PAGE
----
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Identifying and Correcting Publication Selection Bias in the Efficiency-Wage Literature: Heckman Meta-Regression

Publication selection bias represents one of the most serious challenges to the integrity of empirical economics. We develop Heckman regression methods to solve this potentially persistent problem and apply these meta-regression methods to seventy five empirical estimates from the efficiency-wage literature. Although many researchers find mixed or ambiguous support for the efficiency wage hypothesis (EWH), our meta-analyses give unambiguous confirmation of the EWH. After correcting for publication selection bias, we estimate the wage elasticity of output to be 0.32, much smaller than what the neoclassical version of the efficiency wage hypothesis demands. This wage elasticity also depends significantly upon whether the researchers’ model accounts for the simultaneity of wages and productivity and whether their empirical model includes capital. In both cases, the ‘correct’ specification increases the magnitude of the wage elasticity of production, thereby further corroborating the EWH.

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File URL: http://www.deakin.edu.au/buslaw/aef/workingpapers/papers/2007_11eco.pdf
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Paper provided by Deakin University, Faculty of Business and Law, School of Accounting, Economics and Finance in its series Economics Series with number 2007_11.

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Length: 32 pages
Date of creation: 21 Oct 2007
Date of revision:
Handle: RePEc:dkn:econwp:eco_2007_11
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Web page: http://www.deakin.edu.au/buslaw/aef/index.php

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  7. Krueger, Alan B & Summers, Lawrence H, 1988. "Efficiency Wages and the Inter-industry Wage Structure," Econometrica, Econometric Society, vol. 56(2), pages 259-93, March.
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  11. Chris Doucouliagos, 2005. "Publication Bias in the Economic Freedom and Economic Growth Literature," Journal of Economic Surveys, Wiley Blackwell, vol. 19(3), pages 367-387, 07.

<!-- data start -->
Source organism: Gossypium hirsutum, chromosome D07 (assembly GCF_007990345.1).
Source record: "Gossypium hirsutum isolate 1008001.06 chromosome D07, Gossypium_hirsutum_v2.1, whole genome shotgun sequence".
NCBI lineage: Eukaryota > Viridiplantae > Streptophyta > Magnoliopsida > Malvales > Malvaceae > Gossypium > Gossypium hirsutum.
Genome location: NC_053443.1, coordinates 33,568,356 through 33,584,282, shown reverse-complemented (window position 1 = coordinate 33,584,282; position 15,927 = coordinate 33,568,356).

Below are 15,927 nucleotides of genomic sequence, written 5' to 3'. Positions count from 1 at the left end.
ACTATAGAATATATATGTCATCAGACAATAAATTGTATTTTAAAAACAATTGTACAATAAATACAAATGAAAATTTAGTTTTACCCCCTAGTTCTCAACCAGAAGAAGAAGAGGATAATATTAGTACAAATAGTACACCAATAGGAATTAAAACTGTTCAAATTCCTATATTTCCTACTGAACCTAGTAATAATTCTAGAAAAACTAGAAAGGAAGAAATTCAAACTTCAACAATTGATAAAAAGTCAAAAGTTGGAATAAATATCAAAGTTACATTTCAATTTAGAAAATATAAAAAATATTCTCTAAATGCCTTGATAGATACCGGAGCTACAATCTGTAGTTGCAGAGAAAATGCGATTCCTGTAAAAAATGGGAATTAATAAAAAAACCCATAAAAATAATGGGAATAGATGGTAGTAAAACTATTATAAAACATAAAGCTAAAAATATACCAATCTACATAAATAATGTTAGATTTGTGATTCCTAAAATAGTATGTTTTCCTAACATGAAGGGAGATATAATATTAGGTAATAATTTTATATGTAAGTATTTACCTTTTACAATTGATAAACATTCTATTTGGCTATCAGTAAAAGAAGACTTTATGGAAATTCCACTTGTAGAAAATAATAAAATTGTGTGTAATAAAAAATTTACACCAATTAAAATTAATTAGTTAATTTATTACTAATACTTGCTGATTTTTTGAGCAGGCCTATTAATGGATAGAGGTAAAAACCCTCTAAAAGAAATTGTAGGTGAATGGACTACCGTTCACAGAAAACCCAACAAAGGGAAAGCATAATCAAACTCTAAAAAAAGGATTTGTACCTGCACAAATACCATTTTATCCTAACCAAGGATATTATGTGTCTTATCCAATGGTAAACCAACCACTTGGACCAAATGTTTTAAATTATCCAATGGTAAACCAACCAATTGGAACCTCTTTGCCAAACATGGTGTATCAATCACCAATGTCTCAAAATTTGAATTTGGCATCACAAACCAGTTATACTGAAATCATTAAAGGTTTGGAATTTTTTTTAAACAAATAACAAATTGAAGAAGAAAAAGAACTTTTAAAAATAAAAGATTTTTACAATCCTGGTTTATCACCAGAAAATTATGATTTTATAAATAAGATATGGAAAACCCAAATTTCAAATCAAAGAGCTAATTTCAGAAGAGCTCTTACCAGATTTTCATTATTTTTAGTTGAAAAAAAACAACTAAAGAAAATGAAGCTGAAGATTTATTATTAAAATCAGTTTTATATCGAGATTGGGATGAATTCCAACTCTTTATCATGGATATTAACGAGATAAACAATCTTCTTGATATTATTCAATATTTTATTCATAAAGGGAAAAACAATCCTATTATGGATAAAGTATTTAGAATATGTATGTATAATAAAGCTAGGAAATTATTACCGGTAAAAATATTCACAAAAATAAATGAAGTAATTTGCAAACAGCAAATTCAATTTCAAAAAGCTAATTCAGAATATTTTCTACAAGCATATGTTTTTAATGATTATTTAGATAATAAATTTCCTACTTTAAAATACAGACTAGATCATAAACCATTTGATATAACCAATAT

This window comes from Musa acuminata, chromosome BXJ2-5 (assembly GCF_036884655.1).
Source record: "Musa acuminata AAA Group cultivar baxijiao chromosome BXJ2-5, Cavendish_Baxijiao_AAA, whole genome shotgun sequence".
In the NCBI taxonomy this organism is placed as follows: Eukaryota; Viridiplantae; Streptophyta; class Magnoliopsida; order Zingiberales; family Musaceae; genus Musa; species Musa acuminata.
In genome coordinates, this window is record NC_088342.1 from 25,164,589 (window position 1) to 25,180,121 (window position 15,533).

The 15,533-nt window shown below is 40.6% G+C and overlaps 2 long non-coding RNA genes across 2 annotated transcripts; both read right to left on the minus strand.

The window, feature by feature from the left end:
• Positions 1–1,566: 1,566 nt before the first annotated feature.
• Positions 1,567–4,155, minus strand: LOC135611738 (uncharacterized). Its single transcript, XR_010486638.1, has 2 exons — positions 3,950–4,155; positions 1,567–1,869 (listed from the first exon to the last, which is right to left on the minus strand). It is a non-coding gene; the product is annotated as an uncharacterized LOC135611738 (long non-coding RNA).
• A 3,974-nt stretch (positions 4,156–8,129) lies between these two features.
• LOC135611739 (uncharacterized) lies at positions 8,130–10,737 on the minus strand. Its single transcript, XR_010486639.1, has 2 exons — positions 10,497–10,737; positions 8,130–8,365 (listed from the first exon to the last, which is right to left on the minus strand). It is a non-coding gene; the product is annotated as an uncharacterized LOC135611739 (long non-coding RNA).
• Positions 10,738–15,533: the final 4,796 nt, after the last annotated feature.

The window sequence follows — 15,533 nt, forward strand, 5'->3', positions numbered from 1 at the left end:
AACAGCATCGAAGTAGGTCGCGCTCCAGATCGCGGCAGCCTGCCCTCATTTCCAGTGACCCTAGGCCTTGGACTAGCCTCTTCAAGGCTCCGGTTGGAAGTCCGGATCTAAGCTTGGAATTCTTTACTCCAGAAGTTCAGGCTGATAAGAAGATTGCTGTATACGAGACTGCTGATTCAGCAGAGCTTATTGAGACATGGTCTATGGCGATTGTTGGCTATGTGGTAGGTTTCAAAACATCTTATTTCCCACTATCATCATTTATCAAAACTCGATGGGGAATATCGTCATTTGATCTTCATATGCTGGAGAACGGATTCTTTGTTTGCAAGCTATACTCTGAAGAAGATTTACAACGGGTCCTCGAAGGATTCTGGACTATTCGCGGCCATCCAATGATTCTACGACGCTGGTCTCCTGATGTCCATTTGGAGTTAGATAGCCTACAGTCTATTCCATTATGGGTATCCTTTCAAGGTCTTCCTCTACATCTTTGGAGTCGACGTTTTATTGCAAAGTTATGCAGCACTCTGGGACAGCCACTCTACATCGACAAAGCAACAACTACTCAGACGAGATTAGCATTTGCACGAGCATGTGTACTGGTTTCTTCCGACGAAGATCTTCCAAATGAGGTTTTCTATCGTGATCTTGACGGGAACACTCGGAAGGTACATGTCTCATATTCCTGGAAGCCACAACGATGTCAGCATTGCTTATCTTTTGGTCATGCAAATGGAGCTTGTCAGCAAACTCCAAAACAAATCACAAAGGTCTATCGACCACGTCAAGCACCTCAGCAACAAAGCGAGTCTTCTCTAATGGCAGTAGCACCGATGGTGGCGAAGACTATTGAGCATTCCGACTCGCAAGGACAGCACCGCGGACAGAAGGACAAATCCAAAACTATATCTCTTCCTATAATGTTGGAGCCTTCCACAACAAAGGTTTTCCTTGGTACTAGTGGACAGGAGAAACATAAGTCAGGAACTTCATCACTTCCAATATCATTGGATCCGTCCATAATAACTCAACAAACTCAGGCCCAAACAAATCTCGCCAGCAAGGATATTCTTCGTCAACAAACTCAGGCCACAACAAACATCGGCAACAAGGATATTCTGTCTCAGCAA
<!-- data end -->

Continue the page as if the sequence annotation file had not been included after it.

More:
12. Peter Nijkamp & Jacques Poot, 2002. "The Last Word on the Wage Curve?," Tinbergen Institute Discussion Papers 02-029/3, Tinbergen Institute, revised 13 Mar 2003.
  13. T.D. Stanley, 2006. "Meta-Regression Methods for Detecting and Estimating Empirical Effects in the Presence of Publication Selection," Economics Series 2006_20, Deakin University, Faculty of Business and Law, School of Accounting, Economics and Finance.
  14. Ashenfelter, O. & Harmon, C. & Oosterbeek, H., 1999. "A Review of Estimates of the Schooling/ Earnings Relationship, with tests for Publication Bias," Papers 99/20, College Dublin, Department of Political Economy-.
  15. Laroche, P., 2000. "What do Unions do to Productivity? A Meta-Analysis," Papers 2000-5, Groupe de recherche en économie financière et en gestion des entreprises, Universite Nancy 2.
  16. T.D. Stanley & Stephen B. Jarrell, 1998. "Gender Wage Discrimination Bias? A Meta-Regression Analysis," Journal of Human Resources, University of Wisconsin Press, vol. 33(4), pages 947-973.
  17. Stiglitz, Joseph E, 1974. "Alternative Theories of Wage Determination and Unemployment in LDC'S: The Labor Turnover Model," The Quarterly Journal of Economics, MIT Press, vol. 88(2), pages 194-227, May.
  18. T. D. Stanley, 2005. "Beyond Publication Bias," Journal of Economic Surveys, Wiley Blackwell, vol. 19(3), pages 309-345, 07.
  19. J. Bradford De Long & Kevin Lang, . "Are All Economic Hypotheses False?," J. Bradford De Long's Working Papers _117, University of California at Berkeley, Economics Department.
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  21. Chris Doucouliagos & Patrice Laroche, 2007. "Unions and Profitability: A Meta-Analysis," Economics Series 2007_01, Deakin University, Faculty of Business and Law, School of Accounting, Economics and Finance.
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